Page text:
Guest article: DJ G-Force's advanced workflow

DJ G-Force is using multiple DJ apps, Lexicon and other tools for an advanced workflow

Written by: DJ G-Force (@Scythe)
May 2nd 2023

We have a guest article today, from DJ G-Force (@Scythe on our Discord). This is definitely a more advanced workflow so this information is very welcome. Thanks!



Every DJ is different, cares about different things, makes decisions based on different factors and as such, their workflows for preparing their music collection should also be unique. A good workflow gives you a strong framework to process your collection in a reliable, repeatable way. A good workflow for me, may not be a good workflow for you, what was a good workflow for me today, is likely to change and evolve over time into something better.

What I want to document in this article is my current workflow for improving my music collection and some of the decision-making that led me to this, so that you can make your own decisions to start refining your own workflow. I’ll also note that a workflow is just a guideline, you won’t always follow it to the letter, and sometimes you’ll take shortcuts for various reasons and that’s ok. We’ll even cover some tricks to catch things that have fallen through the cracks later in the article.


A quick background on me: I’ve been DJing for 15 years in the underground/hard dance music scene and have collected a very large collection of music during that time. Musically, I play just about everything from Hard Trance and Hard Techno (140-160bpm), through to Happy Hardcore (160-180bpm), through to Gabber (170-200bpm), Frenchore (190-220bpm) and beyond. Like most, my music collection practices were sloppy for the longest time and really it’s only been since the discovery of Lexicon and starting Twitch Streaming (which dramatically increased the total time spent DJing) that I made a decided effort to improve my music organisation practices.


What’s important to you?

A workflow should only focus on what’s important to you relative to your music, with that in mind, let’s take a look at all the possible things we can check, populate and use relating to a single track and work out what’s important to you and what’s not:


  • Core Metadata - Absolute minimum metadata for a track (Artist, Title)
  • Basic Metadata - Universally supported metadata fields (Album, Genre, Year, Rating, etc)
  • Advanced Metadata - Lexicon specific metadata (Energy, Danceability, Popularity, Happiness, Extras)
  • Album Art
  • Track Colour
  • BPM & Beatgrid
  • Key
  • Cue Points (These can have sub categories like mix markers, sample loops and track component markers)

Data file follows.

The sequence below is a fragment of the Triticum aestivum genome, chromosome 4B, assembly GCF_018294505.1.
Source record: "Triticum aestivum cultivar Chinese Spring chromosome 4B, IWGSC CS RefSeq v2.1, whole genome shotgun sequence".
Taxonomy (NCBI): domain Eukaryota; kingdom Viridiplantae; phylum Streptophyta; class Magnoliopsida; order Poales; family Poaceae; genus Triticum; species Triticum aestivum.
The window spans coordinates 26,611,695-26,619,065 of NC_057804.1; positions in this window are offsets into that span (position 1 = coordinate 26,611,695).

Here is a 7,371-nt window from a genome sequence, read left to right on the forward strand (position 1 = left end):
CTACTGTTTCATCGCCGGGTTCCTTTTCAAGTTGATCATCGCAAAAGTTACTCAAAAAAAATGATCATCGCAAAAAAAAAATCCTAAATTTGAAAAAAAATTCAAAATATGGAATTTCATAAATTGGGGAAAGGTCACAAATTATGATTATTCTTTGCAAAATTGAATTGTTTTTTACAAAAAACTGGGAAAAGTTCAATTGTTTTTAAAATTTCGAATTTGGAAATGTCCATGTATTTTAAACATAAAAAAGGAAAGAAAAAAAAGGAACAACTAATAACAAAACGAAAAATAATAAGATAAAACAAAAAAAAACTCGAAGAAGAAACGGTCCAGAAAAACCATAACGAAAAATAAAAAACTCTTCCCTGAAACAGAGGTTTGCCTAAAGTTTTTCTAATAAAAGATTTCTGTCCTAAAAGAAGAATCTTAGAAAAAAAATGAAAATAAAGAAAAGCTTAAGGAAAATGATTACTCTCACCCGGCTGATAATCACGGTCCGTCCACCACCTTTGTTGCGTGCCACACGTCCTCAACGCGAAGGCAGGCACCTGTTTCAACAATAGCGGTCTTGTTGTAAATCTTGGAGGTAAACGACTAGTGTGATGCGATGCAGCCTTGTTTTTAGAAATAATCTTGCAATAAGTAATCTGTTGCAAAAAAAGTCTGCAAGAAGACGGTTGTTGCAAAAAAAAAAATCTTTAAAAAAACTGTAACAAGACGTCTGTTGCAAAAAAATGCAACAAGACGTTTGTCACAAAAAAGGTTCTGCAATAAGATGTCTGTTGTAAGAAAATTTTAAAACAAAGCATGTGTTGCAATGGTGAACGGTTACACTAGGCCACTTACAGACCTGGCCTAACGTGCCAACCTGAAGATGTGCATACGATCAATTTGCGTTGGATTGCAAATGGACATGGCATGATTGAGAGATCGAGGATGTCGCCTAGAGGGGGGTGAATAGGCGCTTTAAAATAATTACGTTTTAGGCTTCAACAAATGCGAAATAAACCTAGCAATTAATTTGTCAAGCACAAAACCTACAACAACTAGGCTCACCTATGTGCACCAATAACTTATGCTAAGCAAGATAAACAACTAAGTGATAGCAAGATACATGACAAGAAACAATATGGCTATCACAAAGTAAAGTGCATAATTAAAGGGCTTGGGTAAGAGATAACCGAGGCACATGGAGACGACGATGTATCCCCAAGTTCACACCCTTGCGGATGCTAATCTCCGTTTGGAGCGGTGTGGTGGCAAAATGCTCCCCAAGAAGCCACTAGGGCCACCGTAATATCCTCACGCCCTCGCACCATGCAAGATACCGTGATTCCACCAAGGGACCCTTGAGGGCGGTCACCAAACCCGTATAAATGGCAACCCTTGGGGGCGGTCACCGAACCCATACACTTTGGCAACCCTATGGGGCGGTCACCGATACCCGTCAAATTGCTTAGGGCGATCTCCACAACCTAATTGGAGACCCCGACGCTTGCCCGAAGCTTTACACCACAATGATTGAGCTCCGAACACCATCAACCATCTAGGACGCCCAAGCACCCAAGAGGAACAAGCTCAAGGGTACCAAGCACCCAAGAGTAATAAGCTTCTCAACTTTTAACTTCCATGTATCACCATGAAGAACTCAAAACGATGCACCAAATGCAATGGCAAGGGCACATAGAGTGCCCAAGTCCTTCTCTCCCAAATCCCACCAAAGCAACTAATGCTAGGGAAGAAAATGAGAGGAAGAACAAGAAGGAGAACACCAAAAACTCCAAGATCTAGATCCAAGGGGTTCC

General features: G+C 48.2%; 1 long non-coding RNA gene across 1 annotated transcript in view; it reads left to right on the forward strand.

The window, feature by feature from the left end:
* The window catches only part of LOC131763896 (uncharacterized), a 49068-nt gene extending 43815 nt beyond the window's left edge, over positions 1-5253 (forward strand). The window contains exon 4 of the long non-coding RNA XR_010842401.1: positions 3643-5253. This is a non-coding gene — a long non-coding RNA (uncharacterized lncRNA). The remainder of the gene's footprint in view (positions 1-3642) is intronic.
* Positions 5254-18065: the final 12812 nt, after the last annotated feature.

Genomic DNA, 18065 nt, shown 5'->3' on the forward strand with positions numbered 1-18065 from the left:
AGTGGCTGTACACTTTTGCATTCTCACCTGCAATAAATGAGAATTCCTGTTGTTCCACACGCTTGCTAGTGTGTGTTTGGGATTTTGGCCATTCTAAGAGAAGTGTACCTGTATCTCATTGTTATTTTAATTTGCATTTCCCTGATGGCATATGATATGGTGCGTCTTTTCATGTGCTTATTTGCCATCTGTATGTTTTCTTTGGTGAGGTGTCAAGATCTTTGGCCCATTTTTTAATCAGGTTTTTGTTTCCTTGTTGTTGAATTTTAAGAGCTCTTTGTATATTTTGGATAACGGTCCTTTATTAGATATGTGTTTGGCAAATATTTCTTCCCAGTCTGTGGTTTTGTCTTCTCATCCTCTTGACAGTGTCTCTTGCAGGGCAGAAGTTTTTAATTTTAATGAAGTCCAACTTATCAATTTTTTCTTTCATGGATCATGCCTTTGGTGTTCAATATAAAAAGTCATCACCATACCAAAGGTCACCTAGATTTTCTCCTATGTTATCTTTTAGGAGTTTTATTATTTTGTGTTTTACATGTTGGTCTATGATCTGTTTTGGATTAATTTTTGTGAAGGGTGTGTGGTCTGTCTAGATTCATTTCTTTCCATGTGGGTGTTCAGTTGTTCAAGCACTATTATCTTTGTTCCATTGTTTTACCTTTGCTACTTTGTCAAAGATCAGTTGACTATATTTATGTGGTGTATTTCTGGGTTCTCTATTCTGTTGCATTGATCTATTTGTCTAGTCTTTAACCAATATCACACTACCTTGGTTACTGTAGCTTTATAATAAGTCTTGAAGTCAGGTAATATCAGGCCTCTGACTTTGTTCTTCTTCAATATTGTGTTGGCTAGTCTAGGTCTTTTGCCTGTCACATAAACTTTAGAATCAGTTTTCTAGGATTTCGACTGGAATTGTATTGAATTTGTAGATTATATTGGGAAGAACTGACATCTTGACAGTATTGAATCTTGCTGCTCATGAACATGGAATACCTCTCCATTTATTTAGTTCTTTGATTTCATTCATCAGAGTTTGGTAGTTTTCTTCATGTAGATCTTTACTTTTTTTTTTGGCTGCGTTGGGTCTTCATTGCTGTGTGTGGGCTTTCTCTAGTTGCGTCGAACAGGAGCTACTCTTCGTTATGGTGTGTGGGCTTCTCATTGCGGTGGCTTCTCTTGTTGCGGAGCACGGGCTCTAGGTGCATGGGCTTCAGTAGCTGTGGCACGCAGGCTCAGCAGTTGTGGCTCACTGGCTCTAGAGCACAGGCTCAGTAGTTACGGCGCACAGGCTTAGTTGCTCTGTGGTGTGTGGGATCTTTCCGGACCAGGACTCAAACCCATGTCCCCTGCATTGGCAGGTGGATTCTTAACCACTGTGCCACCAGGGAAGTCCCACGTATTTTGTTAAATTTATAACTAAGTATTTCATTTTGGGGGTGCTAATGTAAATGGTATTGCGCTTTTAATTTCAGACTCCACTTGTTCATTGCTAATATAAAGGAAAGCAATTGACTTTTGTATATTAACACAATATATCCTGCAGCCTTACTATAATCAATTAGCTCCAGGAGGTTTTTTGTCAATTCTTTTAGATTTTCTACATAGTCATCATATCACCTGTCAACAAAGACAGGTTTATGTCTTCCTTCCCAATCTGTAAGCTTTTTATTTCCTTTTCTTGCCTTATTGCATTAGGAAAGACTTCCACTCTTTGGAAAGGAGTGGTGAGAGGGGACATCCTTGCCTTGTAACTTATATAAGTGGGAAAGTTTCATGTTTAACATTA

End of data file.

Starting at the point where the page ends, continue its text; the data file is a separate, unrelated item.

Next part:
• Tags (There’s a whole separate rabbit hole of what tag categories and tags are important to you)


Of these, I place the highest value on having correct Artist, Title, Year, Rating, Beatgrid, Key and Genre (Though I use a genre tag category rather than the default genre field).

Given the high energy and relative obscurity of my music I haven’t found much use myself in the Energy/Danceability/Popularity/Happiness metadata, particularly with the values Lexicon is able to populate automatically. For a wedding DJ or someone playing much more commercial music I could see these being immensely useful, I’ll still scan for these values because why not, but I don’t typically make use of them when building playlists.


I also personally have not found a good system for utilising the track colour feature. With so many genres in my collection I haven’t come up with a colour system that’s both memorable and meaningful across multiple genres. I find way more use out of the tags system so I mostly ignore the track colour feature.


Using the best tool for each job 

Given the obscurity of my music beatgrids and key can be hard for some programs to pick up. Given the size of my collection, I’d prefer to reduce the amount of manual intervention required for these values so I  make use of one of the best things Lexicon unlocks, allowing us to use different DJ tools for different tasks. Namely, Traktor is regarded as having the best beatgrid detection algorithm (Rekordbox is not too far behind) and Mixed in Key has the best Key detection. So I wanted to work both of these into the workflow. If your music collection is less obscure there might not be any tangible difference between the results of different DJ app scanners so you might prefer to just do both your grids and Key scans in a single app.

The workflow for new music

I try to batch process things wherever possible as this workflow is a bit heavy-handed for just a few tracks. All newly purchased music gets thrown into my “Incoming” folder on my NAS which is mapped to my Lexicon Watch Folder and gets picked up automatically. Once I decide it’s time to sit down and process them it looks like this.


  1. All the incoming tracks get added to a new “%Month% Analysis Playlist ” playlist under the Lexicon Folder (I use the Lexicon playlist folder as a space for miscellaneous and temporary playlists that aren’t meant for DJ use). Then I’ll sync the playlist to Traktor Pro. 
  2. In Traktor, I select all tracks in that playlist, right click and “Disable Analysis Lock” as this is sometimes enabled by default. Then right-click “Analyze (Async)” with BPM and Beatgrid selected. Note: I only use the free Traktor demo for analysis and it works great. Even with large batches of analysis if the 30-minute demo timer is reached it will continue to process your analysis before you have to quit. Once the analysis is complete we can close Traktor and use the Sync -> Import inside Lexicon to import that beatgrid data back to Lexicon.
  3. Next up we want to get our Key information. To get our playlist into Mixed In Key (MIK) we can use the Sync -> iTunes option in Lexicon to output our playlist to an iTunes Library file. In MIK, we click Add Tracks -> Import iTunes -> Import from File, select our library file Lexicon created, select the playlist and select import.
    Note: In MIK under the Update Tags Settings I have “Update Common Tags” unchecked, and “Update custom ‘Initial Key’ tag” checked, with everything else unchecked. This ensures that MIK only updates the “Key” metadata field that Lexicon can then read.
  4. Once MIK has finished analysing the tracks we can switch back to Lexicon, select all our tracks in the playlist and right click -> Reload Tags and Toggle everything off except the “Key” values. Now we have all our tracks with accurate grid and key information. Next up, metadata and tags.